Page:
Remembering Castle Itter
Cover photo featuring Castle Itter from warhistoryonline.com
The concept of “friendly fire”—or, when some ally accidentally fires on you—was invented to highlight one of the perhaps most maddening things about war: It is confusing. It is an ugly big mess. In fact, some people have been known to joke that the only reason soldiers wear a uniform is, so they know who to absolutely not shoot at. When it comes to military conflict, how sad would it be to think that life and death hang in that fluid balance?
Sure, the big picture will be written afterwards, and whoever takes on the headache of squeezing heroism out of bloodshed will find a way to gloss over the points that not many people want to remember. Isn’t this, after all, why so many of us had to wait until the movie Joyeux Noel, in 2005, to even imagine what happened in 1914, when French, British and German soldiers reached over the trenches that separated them to shake hands? 90 years. But at least, it did happen.
And what about the battle for Castle Itter, that was fought on May 5th, 1945? Have you heard about it before? If you haven’t, here is the gist of it:
Located in Austria, and approximately 2 hours away from Dachau, Schloss Itter was confiscated by Nazi Germany in 1943, and used as a prison for high-ranking French hostages.
Quite how it happened that the prisoners took control of the fortress, well… we can only know of the comings and goings, and we do know that, on May 2, 1945, the SS abandoned it to an officer who was sympathetic to the prisoners, leading to them taking control. They knew that they were hostages and that defeat was imminent. That bands of SS were in the countryside, summarily executing men as deserters. Rationally, that meant they were in grave danger, so they sent emissaries out to contact anyone who might help defend them.
I say “anyone”, because those who answered the call were the 12th armored division of the USS XXI Corps, led by Captain John Lee and one greatly diminished Wehrmacht unit, under the command of Major Josef Gangl, who had joined forces with the Austrian resistance to protect a nearby town from SS reprisals.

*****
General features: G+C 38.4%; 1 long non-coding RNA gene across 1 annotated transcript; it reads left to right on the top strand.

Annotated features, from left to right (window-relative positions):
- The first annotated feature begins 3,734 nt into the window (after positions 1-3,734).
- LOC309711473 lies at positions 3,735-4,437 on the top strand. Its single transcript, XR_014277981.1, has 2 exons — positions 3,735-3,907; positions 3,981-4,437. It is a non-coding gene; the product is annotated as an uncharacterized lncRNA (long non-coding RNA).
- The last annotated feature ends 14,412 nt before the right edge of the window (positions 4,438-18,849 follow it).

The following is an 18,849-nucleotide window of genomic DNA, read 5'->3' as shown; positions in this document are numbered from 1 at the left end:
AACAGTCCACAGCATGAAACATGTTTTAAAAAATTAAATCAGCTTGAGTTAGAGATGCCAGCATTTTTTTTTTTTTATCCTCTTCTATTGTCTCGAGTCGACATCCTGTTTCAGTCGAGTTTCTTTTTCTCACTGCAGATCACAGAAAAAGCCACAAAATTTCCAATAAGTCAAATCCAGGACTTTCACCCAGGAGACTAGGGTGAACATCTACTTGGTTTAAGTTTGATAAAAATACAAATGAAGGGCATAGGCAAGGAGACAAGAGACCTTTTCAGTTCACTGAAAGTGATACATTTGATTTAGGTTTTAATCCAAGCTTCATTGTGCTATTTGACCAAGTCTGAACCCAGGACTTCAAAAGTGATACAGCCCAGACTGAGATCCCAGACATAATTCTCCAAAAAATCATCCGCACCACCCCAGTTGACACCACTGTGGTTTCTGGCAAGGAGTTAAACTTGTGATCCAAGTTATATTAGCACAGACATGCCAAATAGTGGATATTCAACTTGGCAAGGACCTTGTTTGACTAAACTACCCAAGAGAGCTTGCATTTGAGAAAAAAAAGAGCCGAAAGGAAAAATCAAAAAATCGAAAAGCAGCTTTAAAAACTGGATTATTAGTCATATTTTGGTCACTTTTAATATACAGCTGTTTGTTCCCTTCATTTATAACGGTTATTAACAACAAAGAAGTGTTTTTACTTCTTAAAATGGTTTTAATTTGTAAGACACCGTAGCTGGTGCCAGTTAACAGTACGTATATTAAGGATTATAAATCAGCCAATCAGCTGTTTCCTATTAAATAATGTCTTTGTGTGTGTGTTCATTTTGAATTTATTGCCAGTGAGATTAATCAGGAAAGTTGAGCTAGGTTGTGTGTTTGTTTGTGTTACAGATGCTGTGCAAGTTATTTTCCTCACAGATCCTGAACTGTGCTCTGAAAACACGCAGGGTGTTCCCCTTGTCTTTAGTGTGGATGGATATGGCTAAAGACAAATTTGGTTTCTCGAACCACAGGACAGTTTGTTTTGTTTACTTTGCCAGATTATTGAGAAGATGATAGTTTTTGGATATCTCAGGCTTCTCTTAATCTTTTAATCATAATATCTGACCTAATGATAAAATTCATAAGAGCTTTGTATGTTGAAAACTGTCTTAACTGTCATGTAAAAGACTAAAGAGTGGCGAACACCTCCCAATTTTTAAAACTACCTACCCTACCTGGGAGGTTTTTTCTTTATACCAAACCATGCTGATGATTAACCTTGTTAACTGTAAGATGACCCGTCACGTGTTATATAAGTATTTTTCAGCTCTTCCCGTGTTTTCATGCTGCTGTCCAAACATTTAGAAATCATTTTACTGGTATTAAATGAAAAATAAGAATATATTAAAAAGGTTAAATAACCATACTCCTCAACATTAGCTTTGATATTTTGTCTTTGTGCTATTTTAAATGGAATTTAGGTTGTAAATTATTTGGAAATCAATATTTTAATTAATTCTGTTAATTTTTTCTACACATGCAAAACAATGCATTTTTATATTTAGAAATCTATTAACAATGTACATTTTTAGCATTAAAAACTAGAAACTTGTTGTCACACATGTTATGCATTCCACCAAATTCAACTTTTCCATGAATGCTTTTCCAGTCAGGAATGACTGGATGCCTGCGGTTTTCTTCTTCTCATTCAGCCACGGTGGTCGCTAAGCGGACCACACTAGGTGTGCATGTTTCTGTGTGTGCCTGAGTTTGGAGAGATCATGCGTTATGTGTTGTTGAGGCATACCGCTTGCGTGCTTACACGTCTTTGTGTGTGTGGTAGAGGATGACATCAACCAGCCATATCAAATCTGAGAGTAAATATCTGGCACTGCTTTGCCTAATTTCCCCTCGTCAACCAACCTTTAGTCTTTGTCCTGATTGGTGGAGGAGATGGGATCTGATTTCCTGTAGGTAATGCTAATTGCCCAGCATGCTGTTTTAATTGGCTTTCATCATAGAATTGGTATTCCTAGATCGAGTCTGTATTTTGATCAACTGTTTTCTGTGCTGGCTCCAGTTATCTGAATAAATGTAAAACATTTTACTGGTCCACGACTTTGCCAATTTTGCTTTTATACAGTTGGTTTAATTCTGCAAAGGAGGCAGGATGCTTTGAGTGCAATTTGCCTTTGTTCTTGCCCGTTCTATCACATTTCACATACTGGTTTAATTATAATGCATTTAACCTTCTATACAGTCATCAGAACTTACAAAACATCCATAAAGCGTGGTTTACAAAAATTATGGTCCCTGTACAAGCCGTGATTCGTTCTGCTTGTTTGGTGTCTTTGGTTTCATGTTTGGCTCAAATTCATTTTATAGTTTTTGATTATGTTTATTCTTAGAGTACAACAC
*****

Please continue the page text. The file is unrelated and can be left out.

It’s this odd pairing of defenders that led to the Battle for Itter becoming known as “the Strangest Battle” of World War 2, making comrades-in-arms out of enemies and transcending national definitions.
Racing to reach the castle, the eventual defenders arrived: having dwindled along the way on account of skirmishes and logistical difficulties, only about 20 made it through the gates in time for the showdown. Well, 20 and Besotten Jenny, the tank that was placed across the main entrance.
And this motley little crew, augmented by the 14 French hostages and the last few SS of the castle who sided with the defenders, held against approximately 150-200 SS until further relief arrived in the afternoon of the next day. With one casualty only—major Gangl himself. It should have been an exit for the history books.
Of the attacking SS, around 100 were taken prisoners. That would be one less marauding band to harass the countryside, which is what they were doing at the time, since Hitler had committed suicide some days prior, and capitulation was imminent.
Perhaps this is why so few know about what happened at Schloss Itter. It was a battle with less than 200 soldiers. It didn’t win the war; it was a footnote to the end. But now that you’ve heard about it, does this not sound like a tremendous, sad injustice?
There are many messages we can learn from reading about Itter: that if even a hostage can call for help, one is never as helpless as one thinks; that if 36 can hold for a day against 200, one is never as powerless as one thinks, either. That if your enemy can answer your call, then the true definition of enmity is not what we think. That people will see poetic justice or injustice in everything, even the chaos of war. That you can do something as great as redraw the lines of conflict, and still remain largely a footnote in history. And also? That if some random person can come write an article about you 76 years later, then nothing is quite as forgettable as that.
Remember Itter. It did not change the course or stem the tide of anything. It was, like so many other battles, a footnote of the main event. But I humbly posit, one that’s worth remembering.